Close to a quarter of our lifting mass budget, leaving ~800,000 metric tonnes (about 8 Lexington-class battlecruisers) of "free" lifting mass for really any number of people/cargo/additional structures.

However, straight-up Kevlar is not a great insulator, so this structure loses a lot of heat to the environment. We can calculate its wattage output, $W_{output}$, by calculating the thermal transmittance over its surface area, via:

$$W_{output}=A_{aerostat}\cdot U\cdot\left(T_{in}-T\right)$$


  • $A_{aerostat}$ is the aerostat's surface area, m^2.
  • $U$ is the transmittance U-factor, a value specific to the surface material, W/(m^2*K).

Kevlar has a U-factor of $\frac{0.04}{x}$ where $x$ is the thickness of the membrane m. Plugging in our 5 mm value for thickness, I get an output of ~7.7 gigawatts across the entire surface area of the sphere. So, yeah, . . . Kevlar's pretty lossy. That value represents how much energy must be inserted back into the tensegrity structure to maintain thermal equilibrium, or in other words, the output of our powerplant/power generation mechanism. However, if you could manage to bump the insulation of the membrane up to that of a well-insulated roof, with a U-factor of 0.15, then we get a loss of only ~144 megawatts. That ought to be manageable for a small nuclear power station.
I'll leave you to determine how strengthening the insulation could be done (foam layer, aerogel, etc.?)

This completely ignores the contribution of solar flux at Saturn, which would warm the structure and alleviate the strain somewhat (at least, during the day).


I've found that a mile-wide tensegrity structure comprised of a 5 mm Kevlar envelope and 20 cm diameter aluminum spars (with assumptions about tension member mass), comprising a 20V geodesic sphere, weighs ~370,000 metric tonnes. I've found that such a tensegrity structure heated 30 Kelvin above ambient generates a buoyancy adequate for lifting ~800,000 metric tonnes after subtracting structural mass (about 8 Lexington-class battlecruisers).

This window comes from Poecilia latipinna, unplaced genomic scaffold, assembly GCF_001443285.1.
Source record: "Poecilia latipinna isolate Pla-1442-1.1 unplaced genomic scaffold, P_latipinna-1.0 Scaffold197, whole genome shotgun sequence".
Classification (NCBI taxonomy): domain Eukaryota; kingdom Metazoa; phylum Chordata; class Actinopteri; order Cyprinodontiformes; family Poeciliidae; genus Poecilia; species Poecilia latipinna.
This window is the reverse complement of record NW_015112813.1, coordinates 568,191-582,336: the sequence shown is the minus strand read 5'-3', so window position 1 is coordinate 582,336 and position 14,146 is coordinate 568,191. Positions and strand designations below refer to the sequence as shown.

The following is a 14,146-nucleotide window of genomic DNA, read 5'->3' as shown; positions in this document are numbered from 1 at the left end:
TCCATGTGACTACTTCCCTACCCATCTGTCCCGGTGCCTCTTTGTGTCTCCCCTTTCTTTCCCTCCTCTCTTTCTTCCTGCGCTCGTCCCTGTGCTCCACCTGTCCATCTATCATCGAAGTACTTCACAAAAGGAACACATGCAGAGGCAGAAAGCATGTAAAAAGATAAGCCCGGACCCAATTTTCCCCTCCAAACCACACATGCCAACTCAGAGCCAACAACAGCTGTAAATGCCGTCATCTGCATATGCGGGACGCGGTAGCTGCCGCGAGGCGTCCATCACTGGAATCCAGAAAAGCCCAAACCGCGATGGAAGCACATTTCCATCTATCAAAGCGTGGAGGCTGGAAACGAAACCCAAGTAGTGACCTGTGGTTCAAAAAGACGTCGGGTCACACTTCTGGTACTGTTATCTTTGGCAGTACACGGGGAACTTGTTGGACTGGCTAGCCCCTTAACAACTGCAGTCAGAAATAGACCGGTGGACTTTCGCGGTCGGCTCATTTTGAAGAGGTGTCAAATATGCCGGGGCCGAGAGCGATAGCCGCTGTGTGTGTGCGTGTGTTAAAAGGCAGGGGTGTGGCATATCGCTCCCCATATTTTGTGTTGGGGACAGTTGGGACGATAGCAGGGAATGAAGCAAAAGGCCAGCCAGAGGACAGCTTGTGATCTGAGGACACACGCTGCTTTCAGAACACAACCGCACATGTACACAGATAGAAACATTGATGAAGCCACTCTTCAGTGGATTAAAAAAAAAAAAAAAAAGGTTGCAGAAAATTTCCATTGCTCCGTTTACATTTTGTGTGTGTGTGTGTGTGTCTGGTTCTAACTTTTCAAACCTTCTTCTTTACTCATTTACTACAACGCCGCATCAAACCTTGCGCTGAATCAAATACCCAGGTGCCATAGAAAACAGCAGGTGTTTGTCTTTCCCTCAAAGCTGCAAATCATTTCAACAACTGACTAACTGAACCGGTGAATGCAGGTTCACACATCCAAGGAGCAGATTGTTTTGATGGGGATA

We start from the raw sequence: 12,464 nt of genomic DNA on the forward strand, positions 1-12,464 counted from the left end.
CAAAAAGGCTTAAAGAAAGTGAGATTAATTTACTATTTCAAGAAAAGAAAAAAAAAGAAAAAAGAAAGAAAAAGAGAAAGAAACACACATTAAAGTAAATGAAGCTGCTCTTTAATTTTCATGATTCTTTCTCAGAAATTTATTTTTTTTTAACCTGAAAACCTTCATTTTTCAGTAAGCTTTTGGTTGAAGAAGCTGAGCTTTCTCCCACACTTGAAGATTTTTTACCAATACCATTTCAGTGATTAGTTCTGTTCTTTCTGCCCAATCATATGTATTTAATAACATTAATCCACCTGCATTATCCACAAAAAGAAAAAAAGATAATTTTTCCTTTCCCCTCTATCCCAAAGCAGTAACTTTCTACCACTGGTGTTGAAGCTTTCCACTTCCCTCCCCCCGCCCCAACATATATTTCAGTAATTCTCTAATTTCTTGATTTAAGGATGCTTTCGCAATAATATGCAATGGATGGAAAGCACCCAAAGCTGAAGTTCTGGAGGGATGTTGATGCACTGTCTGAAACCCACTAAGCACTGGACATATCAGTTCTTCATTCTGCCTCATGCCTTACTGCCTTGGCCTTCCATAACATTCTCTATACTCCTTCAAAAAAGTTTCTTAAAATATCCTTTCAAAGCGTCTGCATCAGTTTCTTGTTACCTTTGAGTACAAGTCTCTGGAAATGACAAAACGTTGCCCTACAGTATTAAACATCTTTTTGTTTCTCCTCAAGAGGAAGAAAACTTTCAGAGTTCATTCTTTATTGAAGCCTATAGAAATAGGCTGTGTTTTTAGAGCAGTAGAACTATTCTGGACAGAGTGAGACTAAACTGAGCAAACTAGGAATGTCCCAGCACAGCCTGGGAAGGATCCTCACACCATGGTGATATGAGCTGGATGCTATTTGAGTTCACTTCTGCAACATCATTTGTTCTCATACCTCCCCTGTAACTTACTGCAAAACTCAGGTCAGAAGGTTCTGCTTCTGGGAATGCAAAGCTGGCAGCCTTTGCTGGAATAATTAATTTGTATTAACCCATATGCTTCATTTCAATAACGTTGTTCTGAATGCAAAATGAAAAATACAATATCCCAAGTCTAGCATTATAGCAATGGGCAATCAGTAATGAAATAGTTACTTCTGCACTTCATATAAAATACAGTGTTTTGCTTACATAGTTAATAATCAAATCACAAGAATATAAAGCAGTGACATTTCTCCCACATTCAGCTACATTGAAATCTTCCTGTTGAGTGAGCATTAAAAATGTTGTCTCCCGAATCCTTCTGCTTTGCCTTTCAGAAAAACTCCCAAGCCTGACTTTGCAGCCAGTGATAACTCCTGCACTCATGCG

Such a tensegrity structure, if poorly insulated, could radiate as much as ~7.7 gigawatts of thermal energy; or, if well-insulated, as little as ~144 megawatts, easily replenished by a modest nuclear power station.


There are still concerns about the OP's choice of setting, in an atmosphere with wind speeds as high as 1,700 km/h. Tensegrity derives its strength from the fact that the structure is loaded largely in tension. A little extra tensile strength could help alleviate any shear forces/torques.

It's my opinion that the aerostat would be fine as long as it navigates away from storm centers and remains inside bulk wind streams. The aerostat should not try to stay stationary in the atmosphere (and suffer the up to 1,700 km/h windspeeds) but instead travel with the bulk of the atmosphere.

Also, it should be noted that if the OP goes with a pressure vessel alongside a temperature differential for producing lift, that will increase the available lifting mass budget of the structure (at the expense of whatever engineering and materials are used to create the pressure vessel (for hydrogen no less) in the first place). But, lower pressure + higher temperature than ambient would contribute to lifting capacity, but it's my opinion that increasing temperature further is easier than creating a mile-wide pressure vessel.


Stupendously Large Airships sounds safer. You could add wind barriers and elevated landing platforms, so the pilots wouldn’t be able to puncture the city. More pressing problems than wind or incompetent pilots are the sheer drain on resources, and the fact that the infrastructure needed to keep the city from collapsing into the hydrogen chamber would reduce the buoyancy greatly.